3 out of 4 stars
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3 OUT OF 4 STARS
This book is rated three stars for characterization, plot, and themes. Lack of setting as character (my personal preference in prose) is the only reason for lack of an additional star. The book is above average (more than 2 stars) because there is enough complexity in the characterization, plot, and themes that many readers can appreciate.
I hail from Canton, OH – where the Pro Football Hall of Fame lives. And I'll be honest, I don't like football. Not even a little bit. In the first chapter of Coles' book, there's an in-text photo of a football and a major conversational to-do about football. So imagine my surprise at how much fun, how much delight I took in the first chapter of his novel. Trust me when I say no one is or was as surprised as me.
Now THAT alone will show the prowess and integrity of Coles' writing style.
Had someone said: Read this book and then whispered it's partially about football, I know I would not have given it a chance. I'm sad to report this, but I have to be honest. Reviews are about honesty.
There's something else, too before I even tell you how much I enjoyed the book.
Cover art matters.
A great artist can be inspiring to a writer – and while all art (including writing) is subjective, I am speaking from the point of view of a writer often inspired to read and write by interesting cover art. Coles in for the win here with Guardian of Deceit. The additional artwork in-text is just as phenomenal, which is the word I use when I consider art to be both inspiring and worthy of discussion and further analysis. (Note: I read a pdf version of the book which may not contain the same cover and in-text graphics as sold/issued by major online/ground retailers.)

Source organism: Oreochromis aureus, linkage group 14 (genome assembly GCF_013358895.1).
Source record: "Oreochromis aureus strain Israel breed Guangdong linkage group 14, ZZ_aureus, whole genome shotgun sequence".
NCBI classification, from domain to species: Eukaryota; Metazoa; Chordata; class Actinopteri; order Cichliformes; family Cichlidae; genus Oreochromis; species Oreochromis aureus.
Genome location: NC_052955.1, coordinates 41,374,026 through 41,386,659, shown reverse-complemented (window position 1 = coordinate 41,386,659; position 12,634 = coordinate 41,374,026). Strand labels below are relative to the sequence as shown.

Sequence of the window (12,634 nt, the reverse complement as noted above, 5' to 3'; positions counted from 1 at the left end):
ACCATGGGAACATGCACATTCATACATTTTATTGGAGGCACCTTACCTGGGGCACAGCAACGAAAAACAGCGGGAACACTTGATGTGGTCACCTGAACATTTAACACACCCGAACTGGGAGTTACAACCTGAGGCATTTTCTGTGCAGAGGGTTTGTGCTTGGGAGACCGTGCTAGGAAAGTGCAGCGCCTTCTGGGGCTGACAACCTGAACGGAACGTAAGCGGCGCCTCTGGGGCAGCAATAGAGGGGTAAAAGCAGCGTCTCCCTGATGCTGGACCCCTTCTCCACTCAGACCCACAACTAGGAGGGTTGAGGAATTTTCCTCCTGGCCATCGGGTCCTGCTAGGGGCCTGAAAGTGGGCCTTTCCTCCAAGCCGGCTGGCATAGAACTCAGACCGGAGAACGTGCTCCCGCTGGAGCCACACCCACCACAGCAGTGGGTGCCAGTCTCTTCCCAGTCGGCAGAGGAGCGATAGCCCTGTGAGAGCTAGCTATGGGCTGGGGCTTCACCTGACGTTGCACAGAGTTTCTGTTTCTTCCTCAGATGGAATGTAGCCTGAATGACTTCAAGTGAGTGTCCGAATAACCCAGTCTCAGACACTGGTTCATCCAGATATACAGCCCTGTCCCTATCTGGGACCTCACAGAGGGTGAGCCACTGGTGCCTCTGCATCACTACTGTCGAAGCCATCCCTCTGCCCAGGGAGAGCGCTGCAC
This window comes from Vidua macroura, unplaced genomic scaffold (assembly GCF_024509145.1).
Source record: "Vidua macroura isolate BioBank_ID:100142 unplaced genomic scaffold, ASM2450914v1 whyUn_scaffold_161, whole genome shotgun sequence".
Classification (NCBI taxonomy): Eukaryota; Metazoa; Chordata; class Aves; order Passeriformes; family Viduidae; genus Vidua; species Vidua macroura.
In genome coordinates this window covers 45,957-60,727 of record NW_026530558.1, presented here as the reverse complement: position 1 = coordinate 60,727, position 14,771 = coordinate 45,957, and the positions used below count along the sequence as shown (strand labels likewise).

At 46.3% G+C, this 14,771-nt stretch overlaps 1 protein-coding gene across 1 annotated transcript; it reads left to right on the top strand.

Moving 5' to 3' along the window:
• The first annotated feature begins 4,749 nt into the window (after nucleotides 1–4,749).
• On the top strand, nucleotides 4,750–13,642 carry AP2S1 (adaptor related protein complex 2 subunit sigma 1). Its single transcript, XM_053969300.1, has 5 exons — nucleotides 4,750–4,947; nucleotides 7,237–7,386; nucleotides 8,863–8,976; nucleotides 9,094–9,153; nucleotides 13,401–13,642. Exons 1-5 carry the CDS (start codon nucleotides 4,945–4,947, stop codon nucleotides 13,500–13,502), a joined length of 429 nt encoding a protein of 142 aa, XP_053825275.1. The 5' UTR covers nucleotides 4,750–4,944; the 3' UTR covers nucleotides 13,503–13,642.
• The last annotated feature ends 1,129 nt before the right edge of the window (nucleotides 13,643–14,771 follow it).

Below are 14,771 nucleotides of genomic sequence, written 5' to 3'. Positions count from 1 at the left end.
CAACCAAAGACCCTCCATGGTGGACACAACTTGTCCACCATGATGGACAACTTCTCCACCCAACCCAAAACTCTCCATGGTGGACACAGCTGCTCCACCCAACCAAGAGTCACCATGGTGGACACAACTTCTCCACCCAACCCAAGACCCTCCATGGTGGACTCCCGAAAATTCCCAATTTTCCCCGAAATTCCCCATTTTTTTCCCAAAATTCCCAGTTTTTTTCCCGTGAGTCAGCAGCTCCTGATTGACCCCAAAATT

There are most likely many reasons why this book was a finalist in the 2012 William Faulkner-Williams Wisdom Creative Writing Competition, but I detect much of Faulkner's work to be inspired by setting and the often bumpy plight of the protagonist. There's less attention to setting in Coles' novel, but quite a bit of struggle on behalf of Darwin, the appropriately named protagonist, as he stumbles around familial and personal decay.
Throughout the entire novel, Coles does well with characterization. Even in the most mundane of situations, his command of dialogue and characters make the scene pop for the reader's imagination. Even the characters you won't like – you'll still want to read about them. Again – that is the prowess of Coles' writing style. I appreciated it and I think all readers of recent fiction will as well.
Finally, the overall plot (series of events) and themes (main ideas) are at once approachable and complex. Coles' characterization and prose are never written in condescending style to the reader – as I've seen in a lot of recent fiction. There's no snark, just truth, and that goes a long way in the professional standards I hold for excellent modern storytelling.
The strange thing about the aforementioned 'excellent modern storytelling' – I want it to be both new and familiar. That is, I want to learn something, be engaged. I want my imagination piqued. I want the novel to make me feel new things BUT not TOO new. I want there to be some aspect of the comfortable, as well, something I can identify with and hold onto. No pressure there for the modern writer. The good news is: Coles was able to do this. Maybe he just got lucky, but lucky doesn't usually carry for over 300 pages – that's a commitment to the writing process and teamwork. I would have to read additional books written by Coles to check the luck vs. talent factor and that is something I am willing to do.
Guardian of Deceit
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